According to Cancer Prevention Centers, twelve Colorado counties previously considered to be at moderate risk for radon exposure have been upgraded to the high-risk category. The change means all 64 Colorado counties are categorized as Zone 1 for radon, or high-risk, by the Colorado Department of Public Health and Environment. Counties in Zone 1 have an estimated indoor radon average greater than four picocuries per liter (pCi/L), the action level where the department and the U.S. Environmental Protection Agency recommend homeowners install mitigation equipment.

The 12 affected counties are: Alamosa, Archuleta, Conejos, Costilla, Eagle, Hinsdale, La Plata, Mineral, Rio Grande, Routt, Saguache and San Juan. Although the designation does not mean every home in these counties has radon above the action level, state officials strongly encourage Colorado residents to test their homes and to consider installing mitigation systems if radon levels exceed four pCi/L.

"We've always known radon was a problem in Colorado," said Chrystine Kelley, manager of the radon program at the department. "This new data confirms a need for heightened awareness, more testing and a more proactive mindset, such as building new homes with radon-resistant construction."

Radon, a colorless, odorless radioactive gas, is the second leading cause of lung cancer in the United States. Radon occurs naturally from the decay of uranium in soil and is abundant in Colorado. The only way to know if your household is being exposed to radon is to test. Test kits are inexpensive, and the tests are easy to perform.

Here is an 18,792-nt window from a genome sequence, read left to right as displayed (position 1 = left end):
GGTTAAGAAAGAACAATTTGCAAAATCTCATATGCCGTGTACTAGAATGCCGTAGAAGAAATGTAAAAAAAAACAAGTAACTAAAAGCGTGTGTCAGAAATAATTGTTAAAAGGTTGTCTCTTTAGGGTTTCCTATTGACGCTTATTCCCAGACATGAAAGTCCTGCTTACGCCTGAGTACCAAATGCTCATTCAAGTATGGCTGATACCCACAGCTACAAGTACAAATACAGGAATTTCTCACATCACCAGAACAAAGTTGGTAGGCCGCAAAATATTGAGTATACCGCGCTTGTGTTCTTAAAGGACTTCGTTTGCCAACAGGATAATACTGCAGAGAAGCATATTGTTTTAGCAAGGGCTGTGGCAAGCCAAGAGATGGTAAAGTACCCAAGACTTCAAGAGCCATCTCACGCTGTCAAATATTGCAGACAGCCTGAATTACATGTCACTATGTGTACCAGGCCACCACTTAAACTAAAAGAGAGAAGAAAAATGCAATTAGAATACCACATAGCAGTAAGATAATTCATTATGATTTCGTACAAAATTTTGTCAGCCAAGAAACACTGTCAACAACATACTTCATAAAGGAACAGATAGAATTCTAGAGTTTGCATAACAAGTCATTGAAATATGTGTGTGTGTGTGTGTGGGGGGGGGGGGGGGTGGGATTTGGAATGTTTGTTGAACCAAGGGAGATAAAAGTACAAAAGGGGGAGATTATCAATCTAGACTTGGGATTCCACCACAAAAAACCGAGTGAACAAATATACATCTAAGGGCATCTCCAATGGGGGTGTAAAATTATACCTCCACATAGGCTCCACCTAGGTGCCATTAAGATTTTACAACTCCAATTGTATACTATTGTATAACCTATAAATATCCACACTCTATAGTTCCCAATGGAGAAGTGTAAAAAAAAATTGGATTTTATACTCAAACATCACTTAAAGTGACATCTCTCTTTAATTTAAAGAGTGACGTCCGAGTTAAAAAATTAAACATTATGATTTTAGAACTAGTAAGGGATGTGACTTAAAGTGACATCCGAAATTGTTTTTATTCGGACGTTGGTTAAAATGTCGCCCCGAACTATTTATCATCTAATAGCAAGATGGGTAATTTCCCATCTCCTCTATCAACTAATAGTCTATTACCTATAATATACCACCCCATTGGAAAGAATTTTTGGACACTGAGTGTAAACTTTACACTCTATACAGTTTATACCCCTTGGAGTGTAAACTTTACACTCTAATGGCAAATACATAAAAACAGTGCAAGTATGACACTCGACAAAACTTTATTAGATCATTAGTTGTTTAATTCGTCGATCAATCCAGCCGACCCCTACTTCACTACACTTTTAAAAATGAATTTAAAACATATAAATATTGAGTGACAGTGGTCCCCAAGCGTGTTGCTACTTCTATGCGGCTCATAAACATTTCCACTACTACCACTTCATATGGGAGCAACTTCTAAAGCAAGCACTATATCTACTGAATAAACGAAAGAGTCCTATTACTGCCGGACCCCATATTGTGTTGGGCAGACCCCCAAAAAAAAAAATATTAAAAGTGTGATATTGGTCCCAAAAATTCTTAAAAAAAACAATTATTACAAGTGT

The Health Department's re-categorization underscores the critical risks that radon presents to the residents of Colorado. Authorities recommend testing for radon in homes, businesses and other public buildings and that mitigation can be carried out. There are kits available in home improvement and DIY outlets for home testing for radon in Colorado and the Public Health Department offers coupons that can allay some of the $30-$40 cost. Once a test confirms the presence of radon, a licensed contractor certified to mitigate (remediate) radon in Colorado should be contacted.

Radon is known to cause over 20,000 deaths every year in the United States and Colorado is one of the most affected states. This initiative by the Health Department is a step in the right direction when it comes to reducing the mortality rate from lung cancer. You can learn more about radon gas and the new regulations within the state of Colorado at or by contacting the Colorado Department of Health.